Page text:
“My image of people who travel in RVs and camper vans was mainly older, wealthier, white couples,” says Kingsman. “Even when hiking and camping, which usually have a younger demographic, I was often the only Black woman in the area. Recently, I’ve noticed a huge surge of diversity in the RV and camper community.”
Kibbo is aware of the outdoor industry’s push for diversity, and it’s hoping to be a safe community for groups who may have historically been excluded from outdoor recreation. This includes developing a holistic strategy with advisers and board members to include people of diverse backgrounds as well as speaking with potential customers about challenges they may face on the road so that the company can adjust accordingly during the initial launch phase. “We are open to everyone and are intentionally trying to foster a diverse community and actively invite people from all walks of life to participate, particularly people of color, women, and the LGBTQ community,” O’Donnell says.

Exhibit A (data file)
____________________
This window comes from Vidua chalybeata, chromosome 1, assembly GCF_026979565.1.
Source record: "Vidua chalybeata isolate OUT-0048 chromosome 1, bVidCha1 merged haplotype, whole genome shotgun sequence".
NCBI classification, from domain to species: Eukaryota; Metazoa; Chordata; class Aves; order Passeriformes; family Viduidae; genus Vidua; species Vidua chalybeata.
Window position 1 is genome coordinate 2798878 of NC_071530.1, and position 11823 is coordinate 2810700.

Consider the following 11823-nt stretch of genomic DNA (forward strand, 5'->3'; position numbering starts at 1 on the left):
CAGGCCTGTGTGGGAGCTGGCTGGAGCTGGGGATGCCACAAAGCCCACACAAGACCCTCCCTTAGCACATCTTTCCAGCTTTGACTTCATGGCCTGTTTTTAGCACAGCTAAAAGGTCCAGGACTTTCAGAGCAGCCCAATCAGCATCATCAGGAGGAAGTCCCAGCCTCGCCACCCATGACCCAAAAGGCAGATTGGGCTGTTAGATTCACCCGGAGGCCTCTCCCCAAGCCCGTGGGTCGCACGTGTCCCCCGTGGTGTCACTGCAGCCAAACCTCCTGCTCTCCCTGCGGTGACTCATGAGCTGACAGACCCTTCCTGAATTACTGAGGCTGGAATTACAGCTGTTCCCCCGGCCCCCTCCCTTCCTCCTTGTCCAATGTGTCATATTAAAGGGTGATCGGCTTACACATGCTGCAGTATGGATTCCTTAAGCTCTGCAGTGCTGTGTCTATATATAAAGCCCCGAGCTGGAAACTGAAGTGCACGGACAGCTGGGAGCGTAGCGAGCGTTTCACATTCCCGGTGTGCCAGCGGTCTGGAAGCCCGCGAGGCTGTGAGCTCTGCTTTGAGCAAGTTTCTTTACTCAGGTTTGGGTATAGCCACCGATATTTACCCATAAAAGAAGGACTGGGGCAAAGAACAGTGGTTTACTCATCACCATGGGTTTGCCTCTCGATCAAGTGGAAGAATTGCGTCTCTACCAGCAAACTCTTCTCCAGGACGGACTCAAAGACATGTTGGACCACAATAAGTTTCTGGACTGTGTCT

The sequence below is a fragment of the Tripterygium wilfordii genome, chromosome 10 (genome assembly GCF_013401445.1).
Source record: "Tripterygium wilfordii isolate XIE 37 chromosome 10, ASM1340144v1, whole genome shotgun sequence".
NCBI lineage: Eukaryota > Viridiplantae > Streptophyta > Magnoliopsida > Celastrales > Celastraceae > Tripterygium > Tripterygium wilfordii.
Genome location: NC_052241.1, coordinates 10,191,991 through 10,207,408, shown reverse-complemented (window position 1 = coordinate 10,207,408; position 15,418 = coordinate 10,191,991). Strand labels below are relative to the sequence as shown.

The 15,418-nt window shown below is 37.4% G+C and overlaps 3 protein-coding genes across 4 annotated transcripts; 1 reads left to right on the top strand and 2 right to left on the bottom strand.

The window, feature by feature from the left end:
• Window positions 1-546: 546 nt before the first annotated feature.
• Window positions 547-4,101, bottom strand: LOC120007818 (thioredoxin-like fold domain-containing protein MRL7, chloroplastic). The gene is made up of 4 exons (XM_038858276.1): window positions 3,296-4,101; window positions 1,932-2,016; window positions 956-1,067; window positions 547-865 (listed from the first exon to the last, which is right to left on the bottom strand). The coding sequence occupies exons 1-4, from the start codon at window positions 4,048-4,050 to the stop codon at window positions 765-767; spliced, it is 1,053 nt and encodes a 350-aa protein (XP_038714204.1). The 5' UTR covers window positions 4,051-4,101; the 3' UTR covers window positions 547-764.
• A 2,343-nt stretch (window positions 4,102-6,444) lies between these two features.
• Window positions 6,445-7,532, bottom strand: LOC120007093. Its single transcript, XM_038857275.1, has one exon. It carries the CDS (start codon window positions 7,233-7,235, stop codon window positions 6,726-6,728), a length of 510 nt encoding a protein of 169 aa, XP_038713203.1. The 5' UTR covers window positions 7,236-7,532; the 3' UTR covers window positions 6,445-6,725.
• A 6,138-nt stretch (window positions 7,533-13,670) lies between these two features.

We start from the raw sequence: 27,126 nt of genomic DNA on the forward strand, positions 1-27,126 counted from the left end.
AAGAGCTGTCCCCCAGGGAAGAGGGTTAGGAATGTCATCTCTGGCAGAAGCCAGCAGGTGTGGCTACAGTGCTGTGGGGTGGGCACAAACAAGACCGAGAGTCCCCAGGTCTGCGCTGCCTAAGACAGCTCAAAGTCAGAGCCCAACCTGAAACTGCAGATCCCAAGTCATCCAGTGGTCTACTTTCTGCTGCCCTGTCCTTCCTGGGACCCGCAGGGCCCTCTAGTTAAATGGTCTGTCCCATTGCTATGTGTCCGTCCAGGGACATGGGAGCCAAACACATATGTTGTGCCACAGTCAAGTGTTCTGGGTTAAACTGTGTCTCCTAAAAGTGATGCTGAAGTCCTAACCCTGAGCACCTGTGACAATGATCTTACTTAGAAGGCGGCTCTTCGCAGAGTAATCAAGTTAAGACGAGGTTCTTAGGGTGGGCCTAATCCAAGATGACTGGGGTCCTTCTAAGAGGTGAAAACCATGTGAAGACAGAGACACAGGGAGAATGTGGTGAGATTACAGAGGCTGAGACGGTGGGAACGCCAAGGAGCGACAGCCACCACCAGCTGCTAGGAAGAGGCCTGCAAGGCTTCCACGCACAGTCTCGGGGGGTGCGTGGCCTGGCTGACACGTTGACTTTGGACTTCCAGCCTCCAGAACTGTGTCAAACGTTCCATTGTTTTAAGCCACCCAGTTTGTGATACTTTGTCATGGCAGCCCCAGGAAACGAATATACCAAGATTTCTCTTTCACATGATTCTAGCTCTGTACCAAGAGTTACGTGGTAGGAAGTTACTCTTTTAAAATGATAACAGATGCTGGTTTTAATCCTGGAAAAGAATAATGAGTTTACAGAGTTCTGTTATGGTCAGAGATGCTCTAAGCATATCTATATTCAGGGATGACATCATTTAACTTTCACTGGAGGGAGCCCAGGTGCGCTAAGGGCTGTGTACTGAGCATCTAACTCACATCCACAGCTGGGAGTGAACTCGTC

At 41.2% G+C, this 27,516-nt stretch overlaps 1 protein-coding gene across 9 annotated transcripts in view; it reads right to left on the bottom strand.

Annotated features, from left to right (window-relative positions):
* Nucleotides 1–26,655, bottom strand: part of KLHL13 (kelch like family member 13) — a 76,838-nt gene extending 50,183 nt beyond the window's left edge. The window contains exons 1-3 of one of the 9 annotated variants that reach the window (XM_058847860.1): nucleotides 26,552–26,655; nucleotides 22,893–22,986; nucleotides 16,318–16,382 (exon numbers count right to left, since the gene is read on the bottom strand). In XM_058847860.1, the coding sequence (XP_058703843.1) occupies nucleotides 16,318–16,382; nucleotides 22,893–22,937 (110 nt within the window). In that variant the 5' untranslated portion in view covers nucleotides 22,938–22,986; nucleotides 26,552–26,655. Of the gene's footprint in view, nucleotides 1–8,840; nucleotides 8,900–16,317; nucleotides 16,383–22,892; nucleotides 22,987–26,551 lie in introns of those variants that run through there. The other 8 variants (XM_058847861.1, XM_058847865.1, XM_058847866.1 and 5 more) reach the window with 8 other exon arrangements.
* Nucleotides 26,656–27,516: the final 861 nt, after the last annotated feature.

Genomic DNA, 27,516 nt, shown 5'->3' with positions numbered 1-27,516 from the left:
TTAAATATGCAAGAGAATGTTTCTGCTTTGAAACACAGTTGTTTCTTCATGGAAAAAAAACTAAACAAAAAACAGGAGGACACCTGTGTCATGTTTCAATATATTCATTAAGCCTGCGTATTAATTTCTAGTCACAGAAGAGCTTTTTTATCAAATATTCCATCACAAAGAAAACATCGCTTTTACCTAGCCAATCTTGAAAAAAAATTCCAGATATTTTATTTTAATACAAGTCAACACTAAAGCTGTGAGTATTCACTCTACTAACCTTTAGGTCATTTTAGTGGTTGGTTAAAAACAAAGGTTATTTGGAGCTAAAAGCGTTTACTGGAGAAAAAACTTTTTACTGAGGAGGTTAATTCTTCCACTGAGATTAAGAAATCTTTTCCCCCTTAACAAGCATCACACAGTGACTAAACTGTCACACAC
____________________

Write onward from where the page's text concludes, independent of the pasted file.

Cabana, Kibbo, and Mybushotel’s adaptability could pay off immensely, especially if they continue to focus on catering to new RV enthusiasts. From providing a safe travel experience to remote-friendly housing, these companies illustrate a larger, more permanent shift toward mobile living.
“COVID showed us that cities can change overnight, but this isn’t just about the pandemic,” says O’Donnell. “When everything is changing—consumer trends, economic opportunity, climate, health situations—you need services that are adaptable and responsive.”